AiShinKai - Harmonious Heart Association - Achieving Peak Performance in Daily Life
Self-Mastery - Character Development - Leadership - Team Management - Conflict Resolution - Global Citizenship

Getting Started on The Path to Self-Mastery

Self-Mastery: A Beginner's Primer

Confidence, Calmness, Coordination

What does self-mastery really look like?  We've all heard stories of a mother who lifts a car off her pinned child: in a moment of desperation, she makes a single herculean effort, unifying body and mind to achieve a specific goal.  Maybe we've been to a concert with a master violinist like Itzhak Perlman, or marveled at the sheer acrobatic athleticism of Michael Jordan.  Maybe you've even experienced a moment or two of unparalleled performance in your own field of endeavor.  What makes self-mastery different is a quality of dependability.  It's not about sustained perfection per se, but a habitual response to adversity that instinctively reaches within to apply powerful tools to achieve personal excellence.  Itzhak Perlman misses a lot of notes, yet his sheer exuberance and ability to move right along to maintain grace and elegance makes him a virtuoso.  Michael Jordan missed the basket a few times in his career, but his talents shone through every error to reveal a human being shining like the sun, in full control of his abilities.  It's all about making habits of excellence.  And that means not getting hung up on momentary slips and falls.  Like a surfer who tumbles and climbs aboard again to ride the next wave, the experience of self-mastery is one of constant resort to internal greatness, without succumbing to negativity or "the slings and arrows of outrageous misfortune."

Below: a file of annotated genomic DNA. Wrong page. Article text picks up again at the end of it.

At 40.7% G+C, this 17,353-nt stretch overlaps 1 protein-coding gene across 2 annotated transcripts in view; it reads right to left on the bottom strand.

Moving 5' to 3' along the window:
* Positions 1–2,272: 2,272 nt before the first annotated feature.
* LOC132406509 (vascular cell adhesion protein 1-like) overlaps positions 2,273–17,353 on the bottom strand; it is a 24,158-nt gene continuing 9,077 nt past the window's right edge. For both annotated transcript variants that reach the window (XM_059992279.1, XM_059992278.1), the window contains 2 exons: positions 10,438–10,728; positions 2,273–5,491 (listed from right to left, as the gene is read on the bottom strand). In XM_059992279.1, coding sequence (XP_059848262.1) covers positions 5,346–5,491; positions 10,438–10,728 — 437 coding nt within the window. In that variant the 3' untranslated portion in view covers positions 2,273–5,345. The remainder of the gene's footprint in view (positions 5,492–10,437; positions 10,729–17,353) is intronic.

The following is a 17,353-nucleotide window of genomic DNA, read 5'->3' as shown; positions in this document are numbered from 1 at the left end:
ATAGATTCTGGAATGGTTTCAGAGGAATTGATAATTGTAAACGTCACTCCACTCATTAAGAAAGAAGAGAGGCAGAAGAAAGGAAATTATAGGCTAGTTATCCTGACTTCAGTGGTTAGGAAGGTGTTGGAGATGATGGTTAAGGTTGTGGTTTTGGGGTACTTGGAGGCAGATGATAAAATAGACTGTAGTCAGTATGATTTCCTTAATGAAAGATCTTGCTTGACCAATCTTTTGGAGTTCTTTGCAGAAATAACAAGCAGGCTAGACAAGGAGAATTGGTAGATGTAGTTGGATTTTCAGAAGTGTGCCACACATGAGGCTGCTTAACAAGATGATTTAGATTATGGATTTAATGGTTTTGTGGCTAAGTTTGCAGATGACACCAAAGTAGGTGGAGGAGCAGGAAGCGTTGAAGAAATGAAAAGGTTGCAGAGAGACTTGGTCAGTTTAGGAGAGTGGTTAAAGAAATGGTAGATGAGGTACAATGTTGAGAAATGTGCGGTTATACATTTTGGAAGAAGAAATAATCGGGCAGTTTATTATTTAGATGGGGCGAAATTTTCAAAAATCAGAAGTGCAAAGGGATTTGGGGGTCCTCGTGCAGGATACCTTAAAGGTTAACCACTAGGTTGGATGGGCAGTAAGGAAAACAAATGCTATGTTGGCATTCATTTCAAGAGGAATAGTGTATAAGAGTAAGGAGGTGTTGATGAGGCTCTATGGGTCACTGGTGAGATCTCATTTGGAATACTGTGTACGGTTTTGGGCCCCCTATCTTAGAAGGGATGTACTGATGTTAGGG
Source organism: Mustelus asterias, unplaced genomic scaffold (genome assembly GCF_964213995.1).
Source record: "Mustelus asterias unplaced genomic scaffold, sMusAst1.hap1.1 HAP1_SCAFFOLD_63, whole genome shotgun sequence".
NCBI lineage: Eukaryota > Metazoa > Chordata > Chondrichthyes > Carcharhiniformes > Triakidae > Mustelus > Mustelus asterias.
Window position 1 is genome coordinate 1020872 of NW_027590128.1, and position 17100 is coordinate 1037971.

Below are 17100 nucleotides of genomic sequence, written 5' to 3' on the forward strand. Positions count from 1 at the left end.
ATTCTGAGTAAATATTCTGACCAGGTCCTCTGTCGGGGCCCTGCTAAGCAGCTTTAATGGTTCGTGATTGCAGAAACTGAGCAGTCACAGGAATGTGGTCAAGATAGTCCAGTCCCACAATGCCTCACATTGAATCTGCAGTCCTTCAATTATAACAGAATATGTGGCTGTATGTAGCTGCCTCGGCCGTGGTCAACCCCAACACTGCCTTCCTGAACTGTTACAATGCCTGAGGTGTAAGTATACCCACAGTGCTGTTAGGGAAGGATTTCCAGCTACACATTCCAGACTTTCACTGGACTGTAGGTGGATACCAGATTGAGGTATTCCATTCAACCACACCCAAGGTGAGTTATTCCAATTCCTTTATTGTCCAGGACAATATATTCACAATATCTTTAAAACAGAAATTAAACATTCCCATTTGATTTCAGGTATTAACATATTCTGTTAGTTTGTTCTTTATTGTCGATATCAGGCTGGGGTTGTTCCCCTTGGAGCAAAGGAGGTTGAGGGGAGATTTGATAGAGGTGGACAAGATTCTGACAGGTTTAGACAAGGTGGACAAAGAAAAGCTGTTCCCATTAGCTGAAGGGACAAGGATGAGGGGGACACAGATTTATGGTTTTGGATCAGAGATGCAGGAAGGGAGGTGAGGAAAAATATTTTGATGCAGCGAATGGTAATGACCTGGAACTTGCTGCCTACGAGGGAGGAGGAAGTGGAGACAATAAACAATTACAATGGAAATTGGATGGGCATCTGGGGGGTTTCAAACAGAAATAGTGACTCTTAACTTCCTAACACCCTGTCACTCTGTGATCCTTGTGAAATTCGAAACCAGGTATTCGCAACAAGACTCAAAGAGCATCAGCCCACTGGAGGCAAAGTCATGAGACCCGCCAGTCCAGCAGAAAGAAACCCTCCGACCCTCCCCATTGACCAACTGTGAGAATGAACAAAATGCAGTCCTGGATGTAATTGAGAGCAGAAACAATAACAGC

We all have moments when we have experienced the potential power of mind-body coordination.  AiShinKai self-mastery training is designed to make that experience dependable.  Self-mastery means having the ability to bring the power of a correctly coordinated mind and body to bear on every aspect of daily life, effortlessly and habitually.  We can choose to live every moment of our time in this world, continually harnessing and applying our full human potential to achieve greatness in every thought and action.  This is truly "a life worth living."  The key is in cultivating calmness, and having a great set of tools with which to refine the expression of that calmness through a correctly coordinated mind and body.  This, in turn, releases the spirit to fly free.

Let's Begin

All of AiShinKai's martial and cultural arts programs begin with an introduction to Basic Principles for Self-Mastery.  The culmination of Dr. Bannister's 30 years of study and achievement in business, competition, and social/civic service, these are a great place to begin your study of mind-body coordination. 

Four Principles to Harness the Mind and Body

Principle 1 - Create a Calm Center - A Principle of Mind
Calmness is the root of true self-mastery.  It's not enough to merely command ourselves (or anyone else) to "Calm Down!"  We need a positive tool to achieve this goal.  We must focus our attention proactively on a point that is the center of the body's mass.  While standing or sitting, our center is located in the lower abdomen, about at the level of the pelvic bone but deeper inside, a location that cannot be consciously tightened by muscle.  By making our center the focus of our attention, we do not lose the center of our balance.  Continual practice will make this centering habitual and dependable.  AiShinKai's Breathing and Meditation Exercises our invaluable in helping to identify this location.

Principle 2 - Be Comfortably Relaxed
- A Principle of Body
Excessive mental tension, or stress, is also harmful to health, invariably causes poor judgment, and - because mind controls body - leads to excessive tension in the body.